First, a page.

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Earthing, Part III
May 06, 2013
Hi,

What a glorious past week.

This time of year is by far my favorite.

The weather was close to perfect (a bit above average temperatures).

Warmer temperatures, following the monsoons we had and you have Instant green and an explosion of flowers and plant life.

(I had to mow the lawn twice this past week.)

Bird migration is in full swing in my corner of the world.

One day I have White-throated sparrows.

As soon as they move on, I am blessed to awaken last Monday to dozens (literally) of White-crowned sparrows.

They make such a soft, happy sound.

At least to my ears.

Orioles, Rose-Breasted Grosbeaks, and the little bird with the big sound.

That's right, House Wrens All in the same week.

Certain times of the day, and especially at night, the toads are in full song.

Flip the page on the calender and everything seems to happen as if a Symphony Orchestra is playing.

I can watch the toads as they march toward the ponds and marshes.

The roads are spattered with toad pancakes to prove it.

And right on cue, the Green Herons have arrived.

Nothing like a toad buffet to pick from along water's edge.

Turtles, raccoons, snakes and other creatures will dine on toads as well.

The remaining toads will mate, deposit eggs and the march reverses itself.

In a couple of months, there will be toadlets everywhere around here.

This letter is the last in the short series on earthing/grounding.

While a bit controversial at times, the data speaks for itself.

The letter is a bit long, so take your time reading it.

Enjoy.

Time to lose the myopic posture on this issue.

It’s in the Dirt!

Bacteria in soil may make us happier, smarter.

Many people, including me, talk about the restorative benefits of gardening and the reasons why it makes us feel good.

Just being in nature is already therapeutic, but actively connecting with nature through gardening (earthing) is added value.

Why is that?

For me, it has been a meditative practice throughout my adult life

It’s gentle exercise (most of the time), and it’s fun.

It allows you and me to be nurturing and to connect with life on a fundamental level.

Ask mothers why babies are constantly picking things up from the floor or ground and putting them in their mouths, and chances are they’ll say that it’s instinctive.

That that’s how babies explore the world.

But why the mouth, when sight, hearing, touch and even scent are far better at identifying things?

Accumulating evidence strongly suggests that eating
dirt is good for you.

Growing up, we couldn't wait to get outside and play.

We would come home from school, grab a bite to eat, change out cloths and we were outta here (even on most winter days).

With eight kids, mom didn't seem to mind.

Roll down hills, climb trees, or play some ball.

There were forts to build, and dirt ball fights, creeks to explore.

Building dirt and mud cities.

Dad tried to keep us contained by constructing a nice, sterile sand box.

It looked pretty, but was never used.

Why play in sand when we had dirt and clay to play in.

Oh yes, there was the garden too.

Thankfully, I loved gardening.

Eight kids..............

Baths and dirty laundry.

Yet, when I grew up, that was the norm.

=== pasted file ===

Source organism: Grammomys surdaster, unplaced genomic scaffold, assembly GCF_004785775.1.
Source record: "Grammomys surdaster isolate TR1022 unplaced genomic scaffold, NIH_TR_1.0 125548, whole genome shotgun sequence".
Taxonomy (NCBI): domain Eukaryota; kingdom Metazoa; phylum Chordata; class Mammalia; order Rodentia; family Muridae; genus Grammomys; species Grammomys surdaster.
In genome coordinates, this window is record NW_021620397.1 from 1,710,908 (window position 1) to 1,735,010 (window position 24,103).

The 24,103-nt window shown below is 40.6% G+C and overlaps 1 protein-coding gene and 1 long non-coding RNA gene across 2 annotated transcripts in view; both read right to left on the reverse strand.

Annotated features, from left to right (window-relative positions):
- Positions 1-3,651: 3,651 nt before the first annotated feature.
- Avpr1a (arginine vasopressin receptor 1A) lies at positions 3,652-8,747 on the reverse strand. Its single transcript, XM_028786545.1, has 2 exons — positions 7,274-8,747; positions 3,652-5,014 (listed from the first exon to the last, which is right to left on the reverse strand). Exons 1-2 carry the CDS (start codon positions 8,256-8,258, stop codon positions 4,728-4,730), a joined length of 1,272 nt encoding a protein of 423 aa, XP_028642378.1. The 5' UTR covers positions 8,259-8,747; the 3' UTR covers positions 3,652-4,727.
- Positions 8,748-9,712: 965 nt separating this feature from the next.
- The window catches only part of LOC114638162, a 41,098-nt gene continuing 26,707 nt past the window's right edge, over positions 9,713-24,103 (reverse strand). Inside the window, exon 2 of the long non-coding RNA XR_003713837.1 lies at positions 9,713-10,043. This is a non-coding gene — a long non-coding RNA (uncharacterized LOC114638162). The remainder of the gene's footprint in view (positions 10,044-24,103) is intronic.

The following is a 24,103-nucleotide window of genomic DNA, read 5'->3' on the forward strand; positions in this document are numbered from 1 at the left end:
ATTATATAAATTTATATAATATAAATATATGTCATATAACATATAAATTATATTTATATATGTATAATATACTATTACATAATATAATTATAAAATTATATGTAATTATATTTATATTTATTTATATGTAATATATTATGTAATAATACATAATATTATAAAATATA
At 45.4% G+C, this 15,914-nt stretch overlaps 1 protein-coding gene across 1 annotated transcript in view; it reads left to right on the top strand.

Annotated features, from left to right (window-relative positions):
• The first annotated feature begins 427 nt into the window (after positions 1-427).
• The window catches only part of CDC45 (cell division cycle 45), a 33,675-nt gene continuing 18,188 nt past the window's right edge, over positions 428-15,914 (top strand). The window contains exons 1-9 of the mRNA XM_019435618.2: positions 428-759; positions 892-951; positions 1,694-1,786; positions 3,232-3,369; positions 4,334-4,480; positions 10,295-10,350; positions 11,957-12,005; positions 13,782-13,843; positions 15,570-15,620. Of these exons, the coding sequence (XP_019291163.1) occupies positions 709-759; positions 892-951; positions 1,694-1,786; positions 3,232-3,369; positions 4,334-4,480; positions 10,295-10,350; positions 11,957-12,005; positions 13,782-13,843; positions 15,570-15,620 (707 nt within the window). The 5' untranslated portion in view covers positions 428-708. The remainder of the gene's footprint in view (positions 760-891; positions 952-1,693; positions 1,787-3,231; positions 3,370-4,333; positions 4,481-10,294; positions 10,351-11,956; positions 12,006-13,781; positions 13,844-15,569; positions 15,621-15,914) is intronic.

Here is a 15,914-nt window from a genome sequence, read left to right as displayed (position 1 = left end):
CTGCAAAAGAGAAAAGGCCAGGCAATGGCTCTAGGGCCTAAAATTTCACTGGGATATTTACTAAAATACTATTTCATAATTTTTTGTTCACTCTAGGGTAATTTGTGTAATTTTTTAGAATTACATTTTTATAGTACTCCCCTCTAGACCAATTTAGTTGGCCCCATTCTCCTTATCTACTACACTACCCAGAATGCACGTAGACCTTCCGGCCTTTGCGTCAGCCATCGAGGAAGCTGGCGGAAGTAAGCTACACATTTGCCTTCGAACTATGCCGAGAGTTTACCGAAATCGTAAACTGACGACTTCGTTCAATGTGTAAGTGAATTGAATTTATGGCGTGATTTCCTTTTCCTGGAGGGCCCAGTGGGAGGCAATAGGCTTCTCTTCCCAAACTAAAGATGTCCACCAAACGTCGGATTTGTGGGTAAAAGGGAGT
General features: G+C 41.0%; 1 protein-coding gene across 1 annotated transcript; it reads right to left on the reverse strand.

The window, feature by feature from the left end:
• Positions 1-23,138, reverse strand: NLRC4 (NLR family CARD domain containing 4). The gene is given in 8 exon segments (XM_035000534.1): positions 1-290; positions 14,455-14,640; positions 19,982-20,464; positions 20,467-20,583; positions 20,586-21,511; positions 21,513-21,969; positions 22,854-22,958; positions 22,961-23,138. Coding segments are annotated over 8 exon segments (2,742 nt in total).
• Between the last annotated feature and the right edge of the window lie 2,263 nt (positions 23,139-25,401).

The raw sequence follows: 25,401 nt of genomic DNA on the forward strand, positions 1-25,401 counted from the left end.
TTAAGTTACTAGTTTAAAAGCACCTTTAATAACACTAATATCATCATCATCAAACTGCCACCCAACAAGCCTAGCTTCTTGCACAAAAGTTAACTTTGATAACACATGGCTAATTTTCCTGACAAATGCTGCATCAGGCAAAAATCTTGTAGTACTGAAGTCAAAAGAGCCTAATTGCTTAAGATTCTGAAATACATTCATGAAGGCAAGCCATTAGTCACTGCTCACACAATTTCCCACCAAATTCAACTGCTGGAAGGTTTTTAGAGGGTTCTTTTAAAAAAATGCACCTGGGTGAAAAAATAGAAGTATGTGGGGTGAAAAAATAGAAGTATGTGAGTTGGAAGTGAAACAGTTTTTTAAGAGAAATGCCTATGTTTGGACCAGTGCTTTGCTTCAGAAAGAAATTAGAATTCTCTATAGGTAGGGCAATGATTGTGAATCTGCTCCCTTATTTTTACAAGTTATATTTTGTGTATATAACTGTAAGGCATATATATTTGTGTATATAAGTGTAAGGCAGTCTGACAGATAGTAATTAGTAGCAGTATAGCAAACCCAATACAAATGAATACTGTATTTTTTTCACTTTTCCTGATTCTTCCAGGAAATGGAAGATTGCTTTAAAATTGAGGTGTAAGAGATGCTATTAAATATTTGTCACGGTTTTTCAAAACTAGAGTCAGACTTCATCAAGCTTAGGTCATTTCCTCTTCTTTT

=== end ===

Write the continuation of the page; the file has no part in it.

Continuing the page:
Parents just knew it was good to get outside into the fresh air and run off some energy.

It made for healthier kids and sleep filled nights.

We weren't under foot as much either.

You know.................

Mom, I'm bored, what's there to do.

Never an issue.

It was everyday life in the country.

(I have no idea if it still is.)

Growing up, our kids were allowed to play and get dirty.

Karen the city girl didn't much care for the dirt being tracked in or the laundry, but the kids grew healthy.

Today, I am sad to say our grand kids aren't allowed to get dirty too often.

About the only time they get down and dirty is when they come over here, or hang out with me.

Yes, sometimes I have to make them go outside.

These kids are also a sickly lot.

They are healthy in many ways, but they catch every cold or bug that comes around.

There are mild cases of asthma, ADHD, and whatever diagnoses they are.

Kids popping pills to keep them down.

Why?

Because we are warned about all of the unsanitary things out there.

Didn't God give us immune systems?

Yes, there are people born with weakened systems and physical and mental health issues.

I'm not down playing that at all.

However, do you stop and wonder why there are so many illnesses these days?

We are pumping down toxins and hormones in just about everything we eat.

We take pills for just about everything imaginable.

We have become suburban countries on the most part.

In many locations it is unsafe to let your kids out (get out and play with them).

I digress.

On the most part, we are born healthy and it takes time to build up an immune system.

You know, breathe germs, taste them and touch countless objects.

I find it refreshing that more mothers are doing what is "Natural" nursing their babies.

This also builds immune systems.

Can't find that in a formula mix.

Okay Ron................ back to business.

Taken from the New York Times.

In studies of what is called the hygiene hypothesis, researchers are concluding that organisms like the millions of bacteria, viruses and especially worms that enter the body along with “dirt” spur the development of a healthy immune system.

Several continuing studies suggest that worms may help to redirect an immune system that has gone awry and resulted
in autoimmune disorders, allergies and asthma.